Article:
In 1954, the local Anglican Diocese commissioned Basil Spence to design three low-cost parish churches to serve the new residential suburbs around Coventry: St Oswald’s, Tile Hill; St John the Divine, Willenhall; and St Chad’s, Bell Green. The architect had the buildings inexpensively constructed out of lightweight, rough textured, ‘no fines’ concrete, so called because it contained no fine gravel. This came from War Damage Commission funds, which would only have paid for one similarly-sized structure in brick.

Although built to a standard design, the three churches are individually detailed. They are each characterized by a freestanding tower that clearly mark the building as a worship space; and inside textured, concrete walls enclose a tall, aisle-less nave that seats a congregation of up to 250 people. The relationship between tower, church, and hall differs from parish to parish and responds to each individual site. Likewise, the east and west ends of the churches range from being fully glazed to almost completely enclosed. These features allow for a variety of light and ambience that lends each building its own distinct character.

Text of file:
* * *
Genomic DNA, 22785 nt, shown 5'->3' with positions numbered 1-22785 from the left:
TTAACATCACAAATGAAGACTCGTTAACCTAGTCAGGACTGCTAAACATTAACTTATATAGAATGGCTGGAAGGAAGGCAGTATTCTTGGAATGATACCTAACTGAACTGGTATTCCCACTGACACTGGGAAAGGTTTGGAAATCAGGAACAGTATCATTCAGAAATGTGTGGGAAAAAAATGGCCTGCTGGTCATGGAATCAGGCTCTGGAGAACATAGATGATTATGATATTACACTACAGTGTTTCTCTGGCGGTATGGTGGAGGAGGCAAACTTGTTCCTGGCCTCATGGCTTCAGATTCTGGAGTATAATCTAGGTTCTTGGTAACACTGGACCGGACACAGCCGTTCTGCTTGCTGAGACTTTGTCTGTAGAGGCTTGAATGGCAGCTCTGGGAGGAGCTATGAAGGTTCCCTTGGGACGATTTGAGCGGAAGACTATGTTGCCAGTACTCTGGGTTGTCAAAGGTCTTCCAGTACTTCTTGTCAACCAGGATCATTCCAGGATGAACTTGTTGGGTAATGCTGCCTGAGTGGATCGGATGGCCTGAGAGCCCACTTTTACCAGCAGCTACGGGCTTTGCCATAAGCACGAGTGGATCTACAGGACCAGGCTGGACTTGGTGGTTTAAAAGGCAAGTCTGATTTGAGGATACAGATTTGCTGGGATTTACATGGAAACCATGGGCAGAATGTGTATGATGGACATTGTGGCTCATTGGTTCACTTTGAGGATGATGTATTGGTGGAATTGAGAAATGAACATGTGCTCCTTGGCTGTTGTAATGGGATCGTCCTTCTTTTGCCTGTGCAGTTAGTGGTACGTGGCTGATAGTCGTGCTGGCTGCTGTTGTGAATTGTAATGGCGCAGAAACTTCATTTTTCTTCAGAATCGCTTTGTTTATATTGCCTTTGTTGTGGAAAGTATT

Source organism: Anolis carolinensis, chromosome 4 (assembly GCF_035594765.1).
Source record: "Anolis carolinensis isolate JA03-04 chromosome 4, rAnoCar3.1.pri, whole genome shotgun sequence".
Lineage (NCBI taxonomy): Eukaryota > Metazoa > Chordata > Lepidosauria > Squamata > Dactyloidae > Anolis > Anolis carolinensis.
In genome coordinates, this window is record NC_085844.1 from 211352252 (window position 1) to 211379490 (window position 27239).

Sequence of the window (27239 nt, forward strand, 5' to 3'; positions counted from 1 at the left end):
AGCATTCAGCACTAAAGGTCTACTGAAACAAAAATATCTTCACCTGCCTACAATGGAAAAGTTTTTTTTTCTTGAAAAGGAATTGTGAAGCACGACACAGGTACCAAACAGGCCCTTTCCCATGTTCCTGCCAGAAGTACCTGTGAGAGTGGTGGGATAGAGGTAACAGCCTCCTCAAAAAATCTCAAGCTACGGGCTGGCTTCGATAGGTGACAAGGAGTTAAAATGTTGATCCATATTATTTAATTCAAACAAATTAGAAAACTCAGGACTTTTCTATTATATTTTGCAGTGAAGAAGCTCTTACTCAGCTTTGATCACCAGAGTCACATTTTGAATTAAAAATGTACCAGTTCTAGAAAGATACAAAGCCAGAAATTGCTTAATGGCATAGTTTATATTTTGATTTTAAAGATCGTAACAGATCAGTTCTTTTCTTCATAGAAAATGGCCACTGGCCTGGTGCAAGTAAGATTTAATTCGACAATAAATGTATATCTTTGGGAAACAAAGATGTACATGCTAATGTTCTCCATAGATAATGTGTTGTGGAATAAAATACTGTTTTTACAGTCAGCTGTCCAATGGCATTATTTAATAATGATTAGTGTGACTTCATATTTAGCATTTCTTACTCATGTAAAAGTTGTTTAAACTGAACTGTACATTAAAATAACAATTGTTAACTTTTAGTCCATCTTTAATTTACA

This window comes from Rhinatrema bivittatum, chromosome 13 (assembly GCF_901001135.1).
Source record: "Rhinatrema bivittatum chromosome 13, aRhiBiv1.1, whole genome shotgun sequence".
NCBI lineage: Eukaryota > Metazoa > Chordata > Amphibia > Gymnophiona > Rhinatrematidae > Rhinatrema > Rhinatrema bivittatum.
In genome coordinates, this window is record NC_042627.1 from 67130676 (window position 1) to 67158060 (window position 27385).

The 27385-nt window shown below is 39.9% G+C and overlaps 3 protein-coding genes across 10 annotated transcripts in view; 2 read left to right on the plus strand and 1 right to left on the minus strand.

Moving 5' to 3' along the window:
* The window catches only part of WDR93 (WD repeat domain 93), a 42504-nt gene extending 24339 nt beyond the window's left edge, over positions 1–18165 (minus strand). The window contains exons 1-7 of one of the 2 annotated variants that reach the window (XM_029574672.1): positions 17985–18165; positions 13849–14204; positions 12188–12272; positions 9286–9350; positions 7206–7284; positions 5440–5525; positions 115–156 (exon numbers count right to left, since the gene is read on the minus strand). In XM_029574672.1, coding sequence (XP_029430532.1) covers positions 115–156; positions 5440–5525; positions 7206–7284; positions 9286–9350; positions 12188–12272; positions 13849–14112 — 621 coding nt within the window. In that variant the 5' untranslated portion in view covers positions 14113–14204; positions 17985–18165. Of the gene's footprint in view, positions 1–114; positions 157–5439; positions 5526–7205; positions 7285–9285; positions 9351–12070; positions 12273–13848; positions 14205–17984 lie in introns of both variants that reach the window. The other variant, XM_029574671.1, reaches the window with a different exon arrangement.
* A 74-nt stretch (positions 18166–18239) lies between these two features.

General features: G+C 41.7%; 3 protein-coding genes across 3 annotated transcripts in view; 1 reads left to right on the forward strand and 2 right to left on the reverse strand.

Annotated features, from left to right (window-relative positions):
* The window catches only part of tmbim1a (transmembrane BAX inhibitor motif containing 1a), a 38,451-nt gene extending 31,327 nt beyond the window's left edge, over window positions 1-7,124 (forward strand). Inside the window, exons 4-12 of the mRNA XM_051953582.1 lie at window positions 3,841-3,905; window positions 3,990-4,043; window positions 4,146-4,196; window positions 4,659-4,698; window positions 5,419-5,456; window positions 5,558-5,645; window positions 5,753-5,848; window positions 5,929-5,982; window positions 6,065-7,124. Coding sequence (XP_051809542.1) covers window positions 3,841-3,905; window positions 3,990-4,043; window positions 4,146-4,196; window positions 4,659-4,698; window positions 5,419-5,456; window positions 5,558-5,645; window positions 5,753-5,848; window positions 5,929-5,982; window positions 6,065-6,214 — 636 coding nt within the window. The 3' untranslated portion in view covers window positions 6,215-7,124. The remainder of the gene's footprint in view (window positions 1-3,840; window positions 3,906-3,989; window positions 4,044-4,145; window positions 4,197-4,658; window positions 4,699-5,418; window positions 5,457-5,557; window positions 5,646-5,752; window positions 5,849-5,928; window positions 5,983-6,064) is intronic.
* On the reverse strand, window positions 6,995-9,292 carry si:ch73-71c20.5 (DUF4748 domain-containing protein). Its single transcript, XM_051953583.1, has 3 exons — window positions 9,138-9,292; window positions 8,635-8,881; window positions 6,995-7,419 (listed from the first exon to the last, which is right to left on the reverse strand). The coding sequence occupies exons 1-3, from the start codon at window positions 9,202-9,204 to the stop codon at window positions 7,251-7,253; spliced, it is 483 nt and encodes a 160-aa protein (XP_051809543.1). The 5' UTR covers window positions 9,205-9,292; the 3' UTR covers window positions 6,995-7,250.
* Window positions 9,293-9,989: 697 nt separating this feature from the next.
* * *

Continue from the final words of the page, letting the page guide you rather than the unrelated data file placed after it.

Spence and Partners designed most of the original furnishings, such as pulpits, altars, fonts, and pews. Just as he did at Coventry Cathedral, Spence also commissioned leading artists and designers of the day to produce a carefully integrated decorative programme for these churches.

At St Oswald’s there are small windows along the upper and lower part of the nave. Tall side windows light the altar. Behind the altar is a textile hanging with the figures of St Aidan and St Oswald by Gerald Holtom, designer of the CND (Campaign for Nuclear Disarmament) emblem. A bronze sculpture of the Crucifixion on the outside of the east wall is by the Afro-American artist Carroll Simms.